Who was that huge guy with the bat that hit a home run in the eighth inning? He had Adam Dunn’s jersey on…
I’m gonna need to see eight more one-for-three or two-for-four games before Dunn earns back my trust. I think that’s a pretty reasonable number, and definitely achievable with one hundred one games left to play in the season. (Can you believe that? Already. Man.)
Mark Buehrle keeps turning in good outing after good outing and it’s making me very happy. Another seven solid innings out of the left-hander tonight as he improved his season record to six wins against four losses. I know we beat up on a team that came into the game having lost nine in a row, but a win is a win, right?
The offense was huge tonight. Dunn had a home run, Konerko had another homer (how many games in a row is that now?), Pierre, Vizquel, Ramirez, and Quentin all drove in runs as well. Everyone contributed in this game and that more than anything will help us win ballgames. It’s nice for one player to have a huge game that we can ride for nine innings (see: Carlos Quentin), but when the guys work as a team we’ll have a higher chance at a win. I know I probably sounded like the John Madden of amateur baseball analysts right there but I like to stress the importance of teamwork.
Didn’t I just say yesterday that this team would be a lot better if Dunn was the Dunn we thought we were getting when we signed him? The next game we get a 9-4 win. Keep it up, big guy. And you too, Rios! I see that two-for-five in the box score, don’t try to hide from me.
Jesse Crain and Will Ohman both appeared in tonight’s game. Crain pitched pretty well and despite allowing one run so did Ohman. Two points for Crain and, even though I don’t usually give out points to pitchers who surrender a run – it was a good game tonight so I’m feeling generous – a point for Ohman as well.
Young Graham Godfrey will be making his MLB debut for the A’s tomorrow against Edwin Jackson (4-5, 4.50). Let’s give him a debut he’ll never forget. In the bad way, though.
The Sox are slowly but surely climbing their way up the standings in the AL Central. The Indians have been cooling off lately (although they beat the Jays 13-9 today) and the Sox are heating up. Dying first place team + red-hot bottom feeders = recipe for Soxcess. (I’ll stop there, I promise.)
Gavin Floyd started the game a little shakily today, giving up three runs in the bottom of the second inning. He settled in after that as he went on to pitch six and two thirds innings, striking out one and walking one. His record in Boston remains perfect as he picked up his fifth career win at Fenway Park. My friend Keleigh has said (several times this year) that Gavin needs to stop and breathe every once in a while. He seems to get in a hurry on the mound and we’ve seen that his stuff is good enough for him to be a dominating starting pitcher. Apparently he stopped to breathe today.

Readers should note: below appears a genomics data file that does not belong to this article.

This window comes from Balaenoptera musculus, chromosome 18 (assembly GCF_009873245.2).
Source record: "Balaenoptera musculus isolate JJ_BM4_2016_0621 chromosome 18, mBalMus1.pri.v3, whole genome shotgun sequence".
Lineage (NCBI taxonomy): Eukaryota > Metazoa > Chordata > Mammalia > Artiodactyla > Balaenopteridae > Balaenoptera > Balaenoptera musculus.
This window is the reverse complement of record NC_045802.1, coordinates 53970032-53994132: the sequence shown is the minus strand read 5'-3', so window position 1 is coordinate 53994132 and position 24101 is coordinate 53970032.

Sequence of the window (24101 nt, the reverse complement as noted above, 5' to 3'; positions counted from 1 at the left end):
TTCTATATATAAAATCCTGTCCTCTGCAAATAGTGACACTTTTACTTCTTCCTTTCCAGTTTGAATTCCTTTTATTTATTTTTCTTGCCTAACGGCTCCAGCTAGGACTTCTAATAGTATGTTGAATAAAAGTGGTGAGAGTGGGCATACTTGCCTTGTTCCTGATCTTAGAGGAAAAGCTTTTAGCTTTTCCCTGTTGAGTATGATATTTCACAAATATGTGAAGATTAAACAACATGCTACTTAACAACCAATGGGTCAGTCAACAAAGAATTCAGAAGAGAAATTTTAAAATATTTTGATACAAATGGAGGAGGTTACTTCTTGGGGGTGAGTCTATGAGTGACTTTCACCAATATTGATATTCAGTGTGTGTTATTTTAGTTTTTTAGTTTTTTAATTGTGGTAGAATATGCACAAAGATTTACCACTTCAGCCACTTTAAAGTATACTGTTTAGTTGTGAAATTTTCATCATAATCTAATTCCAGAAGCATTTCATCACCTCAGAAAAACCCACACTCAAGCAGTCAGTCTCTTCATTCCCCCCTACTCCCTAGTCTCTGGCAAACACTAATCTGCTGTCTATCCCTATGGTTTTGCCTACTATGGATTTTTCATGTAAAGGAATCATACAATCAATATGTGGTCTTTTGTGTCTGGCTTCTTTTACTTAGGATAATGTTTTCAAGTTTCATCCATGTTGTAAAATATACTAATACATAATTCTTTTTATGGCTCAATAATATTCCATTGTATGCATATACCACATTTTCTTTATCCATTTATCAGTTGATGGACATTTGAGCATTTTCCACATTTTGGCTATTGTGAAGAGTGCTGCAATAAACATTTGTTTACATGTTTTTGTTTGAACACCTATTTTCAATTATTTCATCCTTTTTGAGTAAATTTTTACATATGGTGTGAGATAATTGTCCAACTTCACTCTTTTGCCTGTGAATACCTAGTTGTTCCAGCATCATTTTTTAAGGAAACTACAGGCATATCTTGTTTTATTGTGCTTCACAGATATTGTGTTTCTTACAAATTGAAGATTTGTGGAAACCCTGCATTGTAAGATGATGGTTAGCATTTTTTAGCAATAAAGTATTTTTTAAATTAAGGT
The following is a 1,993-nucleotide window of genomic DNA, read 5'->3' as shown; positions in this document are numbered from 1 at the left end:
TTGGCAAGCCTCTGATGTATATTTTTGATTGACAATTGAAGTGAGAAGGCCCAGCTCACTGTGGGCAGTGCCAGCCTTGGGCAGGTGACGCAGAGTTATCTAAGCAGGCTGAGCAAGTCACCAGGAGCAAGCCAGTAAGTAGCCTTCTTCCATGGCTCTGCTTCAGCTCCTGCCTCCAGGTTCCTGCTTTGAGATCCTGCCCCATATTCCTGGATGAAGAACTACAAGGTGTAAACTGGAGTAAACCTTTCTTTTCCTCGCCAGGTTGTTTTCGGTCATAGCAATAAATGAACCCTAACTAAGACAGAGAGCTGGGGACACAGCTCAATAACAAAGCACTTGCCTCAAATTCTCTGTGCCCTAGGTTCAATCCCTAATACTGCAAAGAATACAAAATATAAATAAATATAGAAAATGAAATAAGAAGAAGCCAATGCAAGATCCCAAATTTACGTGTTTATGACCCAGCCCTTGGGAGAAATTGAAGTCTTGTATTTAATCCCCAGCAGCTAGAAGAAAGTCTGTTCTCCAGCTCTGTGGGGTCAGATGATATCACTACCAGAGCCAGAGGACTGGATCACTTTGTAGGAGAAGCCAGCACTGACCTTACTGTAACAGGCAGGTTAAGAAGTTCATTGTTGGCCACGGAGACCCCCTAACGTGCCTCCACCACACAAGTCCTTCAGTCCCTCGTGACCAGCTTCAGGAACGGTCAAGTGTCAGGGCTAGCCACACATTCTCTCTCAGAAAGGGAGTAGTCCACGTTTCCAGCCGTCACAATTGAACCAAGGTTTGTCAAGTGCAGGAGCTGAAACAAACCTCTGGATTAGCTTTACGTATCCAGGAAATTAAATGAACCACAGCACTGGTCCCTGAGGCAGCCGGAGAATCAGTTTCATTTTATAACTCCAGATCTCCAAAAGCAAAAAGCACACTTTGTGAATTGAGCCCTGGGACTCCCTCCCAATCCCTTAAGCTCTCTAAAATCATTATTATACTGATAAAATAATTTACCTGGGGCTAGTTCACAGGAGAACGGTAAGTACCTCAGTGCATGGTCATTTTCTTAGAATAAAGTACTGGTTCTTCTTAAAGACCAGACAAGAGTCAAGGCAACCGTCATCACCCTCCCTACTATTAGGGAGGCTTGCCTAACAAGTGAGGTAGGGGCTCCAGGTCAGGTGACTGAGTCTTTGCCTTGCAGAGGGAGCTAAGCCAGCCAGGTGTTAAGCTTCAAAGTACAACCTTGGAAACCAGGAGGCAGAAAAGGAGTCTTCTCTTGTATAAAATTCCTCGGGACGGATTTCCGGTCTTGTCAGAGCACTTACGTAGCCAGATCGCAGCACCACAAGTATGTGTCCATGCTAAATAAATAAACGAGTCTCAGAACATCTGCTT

If the Sox go on to bigger and better things this season we’re gonna have to have a Brent Lillibridge day. I doubt we’d be where we are if it weren’t for this scrappy little guy. The Bridge (this is probably the most unoriginal nickname I’ve ever given) drove in two runs today, one on an RBI double off of the Big Green Monster in the fourth inning and a solo homer over the said Green Monster in the sixth. Paul Konerko had arguably his best game of the season as he went three-for-four with three runs batted in. He had a huge two-run home run off of Jonathan Papelbon (who was having a pretty good season) in the ninth inning to ensure our 7-4 victory. Oh, and Adam Dunn was disappointing again. No hits in four at-bats, two strikeouts. Come on, man… $56 million.
This is embarrassing.
Chris Sale is now becoming one of the more reliable arms in the bullpen. Whatever problems he was having earlier in the year he’s fixed them now. Perhaps he can share his magical ways with Adam Dunn? Anyway, Gavin Floyd left the game with two outs in the seventh so Sale came in to finish off that frame, then he stuck around a little bit for the eighth inning. Three Sweep Points for Sale. Sergio Santos came on in the ninth inning to nail down the save – his tenth of the year – and he’ll earn three Sweep Points as well.
I’m still really excited that we managed to sweep the Boston Red Sox. Of all teams! This was pretty much the equivalent of when I played for the Yankees about four years ago and our team beat the only undefeated team in the league. It was awesome. We weren’t terrible, we finished with a 12-3 record, but that game definitely gave us a confidence boost. Hopefully this sweep will have the same effect on the Boys in Black.
Much deserved off-day tomorrow before we come home to play the Detroit Tigers on Friday. Mark Buehrle (4-4, 3.91) will be laughably opposed by Andrew Oliver (0-0, 4.50).
And whoever found my blog by searching for “can you pitch one third of an inning and get a save,” you’re awesome.
One positive to take from tonight: Adam Dunn was walked in all four of his plate appearances. While that doesn’t seem like much it is a HUUUUGE adjustment. Watching the Gameday tonight I saw that he wasn’t swinging as much as he usually does and that shows me that he’s trying really hard to turn his season around. Being dropped down to the seven spot in the lineup will probably take some pressure of as well. The look on his face over the past week has been that of a player who is absolutely lost at home plate. I’m proud of the Donkey for being more patient tonight.